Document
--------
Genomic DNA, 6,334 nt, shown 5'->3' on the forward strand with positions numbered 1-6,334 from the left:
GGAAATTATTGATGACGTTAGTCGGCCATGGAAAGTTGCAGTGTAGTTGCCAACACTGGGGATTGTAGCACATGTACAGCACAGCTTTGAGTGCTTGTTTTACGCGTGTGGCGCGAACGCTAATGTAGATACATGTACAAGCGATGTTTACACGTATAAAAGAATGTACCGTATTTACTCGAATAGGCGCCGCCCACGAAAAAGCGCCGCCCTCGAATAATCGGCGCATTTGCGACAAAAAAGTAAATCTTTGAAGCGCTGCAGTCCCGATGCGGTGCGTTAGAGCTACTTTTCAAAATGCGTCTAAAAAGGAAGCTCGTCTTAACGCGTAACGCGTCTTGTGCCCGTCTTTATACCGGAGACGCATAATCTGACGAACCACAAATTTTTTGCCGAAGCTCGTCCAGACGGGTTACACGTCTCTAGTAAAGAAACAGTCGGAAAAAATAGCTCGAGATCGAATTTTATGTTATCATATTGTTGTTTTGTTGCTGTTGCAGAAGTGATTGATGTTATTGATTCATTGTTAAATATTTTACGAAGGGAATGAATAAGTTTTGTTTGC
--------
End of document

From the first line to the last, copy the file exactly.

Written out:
Genomic DNA, 6,334 nt, shown 5'->3' on the forward strand with positions numbered 1-6,334 from the left:
GGAAATTATTGATGACGTTAGTCGGCCATGGAAAGTTGCAGTGTAGTTGCCAACACTGGGGATTGTAGCACATGTACAGCACAGCTTTGAGTGCTTGTTTTACGCGTGTGGCGCGAACGCTAATGTAGATACATGTACAAGCGATGTTTACACGTATAAAAGAATGTACCGTATTTACTCGAATAGGCGCCGCCCACGAAAAAGCGCCGCCCTCGAATAATCGGCGCATTTGCGACAAAAAAGTAAATCTTTGAAGCGCTGCAGTCCCGATGCGGTGCGTTAGAGCTACTTTTCAAAATGCGTCTAAAAAGGAAGCTCGTCTTAACGCGTAACGCGTCTTGTGCCCGTCTTTATACCGGAGACGCATAATCTGACGAACCACAAATTTTTTGCCGAAGCTCGTCCAGACGGGTTACACGTCTCTAGTAAAGAAACAGTCGGAAAAAATAGCTCGAGATCGAATTTTATGTTATCATATTGTTGTTTTGTTGCTGTTGCAGAAGTGATTGATGTTATTGATTCATTGTTAAATATTTTACGAAGGGAATGAATAAGTTTTGTTTGC